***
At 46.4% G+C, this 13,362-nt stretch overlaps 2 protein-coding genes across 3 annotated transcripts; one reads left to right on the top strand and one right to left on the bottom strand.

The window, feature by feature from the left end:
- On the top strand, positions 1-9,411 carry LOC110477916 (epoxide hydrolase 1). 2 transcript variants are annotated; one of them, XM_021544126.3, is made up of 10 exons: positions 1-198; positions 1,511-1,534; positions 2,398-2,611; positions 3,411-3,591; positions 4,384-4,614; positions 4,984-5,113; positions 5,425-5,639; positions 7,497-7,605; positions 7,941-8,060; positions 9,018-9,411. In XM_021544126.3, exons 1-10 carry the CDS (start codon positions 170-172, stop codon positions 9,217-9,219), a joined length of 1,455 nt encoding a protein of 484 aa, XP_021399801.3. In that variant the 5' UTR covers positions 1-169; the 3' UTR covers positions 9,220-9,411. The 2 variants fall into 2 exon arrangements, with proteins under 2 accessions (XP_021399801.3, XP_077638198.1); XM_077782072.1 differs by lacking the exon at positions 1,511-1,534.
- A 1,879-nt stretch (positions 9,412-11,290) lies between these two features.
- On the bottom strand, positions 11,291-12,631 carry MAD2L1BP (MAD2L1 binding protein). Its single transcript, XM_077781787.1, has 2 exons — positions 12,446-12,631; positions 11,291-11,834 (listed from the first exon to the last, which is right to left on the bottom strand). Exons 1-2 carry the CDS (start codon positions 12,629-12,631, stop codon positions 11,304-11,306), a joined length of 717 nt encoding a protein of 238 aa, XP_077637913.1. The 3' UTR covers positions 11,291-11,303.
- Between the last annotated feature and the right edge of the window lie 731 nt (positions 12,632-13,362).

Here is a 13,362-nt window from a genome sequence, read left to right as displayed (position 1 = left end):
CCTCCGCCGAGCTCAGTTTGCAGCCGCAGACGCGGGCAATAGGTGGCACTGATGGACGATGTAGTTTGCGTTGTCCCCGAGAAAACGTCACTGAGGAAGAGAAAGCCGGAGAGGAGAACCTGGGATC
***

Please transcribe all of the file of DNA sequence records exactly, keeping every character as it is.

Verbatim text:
At 46.4% G+C, this 13,362-nt stretch overlaps 2 protein-coding genes across 3 annotated transcripts; one reads left to right on the top strand and one right to left on the bottom strand.

The window, feature by feature from the left end:
- On the top strand, positions 1-9,411 carry LOC110477916 (epoxide hydrolase 1). 2 transcript variants are annotated; one of them, XM_021544126.3, is made up of 10 exons: positions 1-198; positions 1,511-1,534; positions 2,398-2,611; positions 3,411-3,591; positions 4,384-4,614; positions 4,984-5,113; positions 5,425-5,639; positions 7,497-7,605; positions 7,941-8,060; positions 9,018-9,411. In XM_021544126.3, exons 1-10 carry the CDS (start codon positions 170-172, stop codon positions 9,217-9,219), a joined length of 1,455 nt encoding a protein of 484 aa, XP_021399801.3. In that variant the 5' UTR covers positions 1-169; the 3' UTR covers positions 9,220-9,411. The 2 variants fall into 2 exon arrangements, with proteins under 2 accessions (XP_021399801.3, XP_077638198.1); XM_077782072.1 differs by lacking the exon at positions 1,511-1,534.
- A 1,879-nt stretch (positions 9,412-11,290) lies between these two features.
- On the bottom strand, positions 11,291-12,631 carry MAD2L1BP (MAD2L1 binding protein). Its single transcript, XM_077781787.1, has 2 exons — positions 12,446-12,631; positions 11,291-11,834 (listed from the first exon to the last, which is right to left on the bottom strand). Exons 1-2 carry the CDS (start codon positions 12,629-12,631, stop codon positions 11,304-11,306), a joined length of 717 nt encoding a protein of 238 aa, XP_077637913.1. The 3' UTR covers positions 11,291-11,303.
- Between the last annotated feature and the right edge of the window lie 731 nt (positions 12,632-13,362).

Here is a 13,362-nt window from a genome sequence, read left to right as displayed (position 1 = left end):
CCTCCGCCGAGCTCAGTTTGCAGCCGCAGACGCGGGCAATAGGTGGCACTGATGGACGATGTAGTTTGCGTTGTCCCCGAGAAAACGTCACTGAGGAAGAGAAAGCCGGAGAGGAGAACCTGGGATC